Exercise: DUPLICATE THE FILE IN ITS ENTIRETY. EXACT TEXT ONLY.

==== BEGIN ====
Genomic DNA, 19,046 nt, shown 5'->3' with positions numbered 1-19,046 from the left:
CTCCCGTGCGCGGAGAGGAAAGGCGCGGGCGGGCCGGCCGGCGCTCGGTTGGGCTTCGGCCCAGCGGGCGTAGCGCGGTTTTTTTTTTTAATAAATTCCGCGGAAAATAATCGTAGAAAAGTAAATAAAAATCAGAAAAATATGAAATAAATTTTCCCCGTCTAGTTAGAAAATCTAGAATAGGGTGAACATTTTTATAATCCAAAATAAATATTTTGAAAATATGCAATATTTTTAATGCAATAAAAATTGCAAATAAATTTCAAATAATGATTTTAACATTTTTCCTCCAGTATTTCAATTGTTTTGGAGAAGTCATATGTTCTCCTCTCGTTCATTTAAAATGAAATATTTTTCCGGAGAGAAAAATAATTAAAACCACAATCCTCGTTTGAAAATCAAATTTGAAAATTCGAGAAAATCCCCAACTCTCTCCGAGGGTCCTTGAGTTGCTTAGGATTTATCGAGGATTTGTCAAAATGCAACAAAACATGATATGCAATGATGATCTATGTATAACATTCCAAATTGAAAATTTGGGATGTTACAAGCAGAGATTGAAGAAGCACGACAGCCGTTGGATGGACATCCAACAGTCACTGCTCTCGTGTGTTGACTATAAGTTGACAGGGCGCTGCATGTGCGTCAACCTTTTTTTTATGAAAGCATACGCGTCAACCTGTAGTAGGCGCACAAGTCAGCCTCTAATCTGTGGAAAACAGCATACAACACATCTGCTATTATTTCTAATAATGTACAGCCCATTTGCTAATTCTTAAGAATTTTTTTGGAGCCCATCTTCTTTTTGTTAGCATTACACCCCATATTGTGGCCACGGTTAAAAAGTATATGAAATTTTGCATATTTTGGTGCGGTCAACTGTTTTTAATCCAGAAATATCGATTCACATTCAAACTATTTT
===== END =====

Genomic DNA, 19,046 nt, shown 5'->3' with positions numbered 1-19,046 from the left:
CTCCCGTGCGCGGAGAGGAAAGGCGCGGGCGGGCCGGCCGGCGCTCGGTTGGGCTTCGGCCCAGCGGGCGTAGCGCGGTTTTTTTTTTTAATAAATTCCGCGGAAAATAATCGTAGAAAAGTAAATAAAAATCAGAAAAATATGAAATAAATTTTCCCCGTCTAGTTAGAAAATCTAGAATAGGGTGAACATTTTTATAATCCAAAATAAATATTTTGAAAATATGCAATATTTTTAATGCAATAAAAATTGCAAATAAATTTCAAATAATGATTTTAACATTTTTCCTCCAGTATTTCAATTGTTTTGGAGAAGTCATATGTTCTCCTCTCGTTCATTTAAAATGAAATATTTTTCCGGAGAGAAAAATAATTAAAACCACAATCCTCGTTTGAAAATCAAATTTGAAAATTCGAGAAAATCCCCAACTCTCTCCGAGGGTCCTTGAGTTGCTTAGGATTTATCGAGGATTTGTCAAAATGCAACAAAACATGATATGCAATGATGATCTATGTATAACATTCCAAATTGAAAATTTGGGATGTTACAAGCAGAGATTGAAGAAGCACGACAGCCGTTGGATGGACATCCAACAGTCACTGCTCTCGTGTGTTGACTATAAGTTGACAGGGCGCTGCATGTGCGTCAACCTTTTTTTTATGAAAGCATACGCGTCAACCTGTAGTAGGCGCACAAGTCAGCCTCTAATCTGTGGAAAACAGCATACAACACATCTGCTATTATTTCTAATAATGTACAGCCCATTTGCTAATTCTTAAGAATTTTTTTGGAGCCCATCTTCTTTTTGTTAGCATTACACCCCATATTGTGGCCACGGTTAAAAAGTATATGAAATTTTGCATATTTTGGTGCGGTCAACTGTTTTTAATCCAGAAATATCGATTCACATTCAAACTATTTT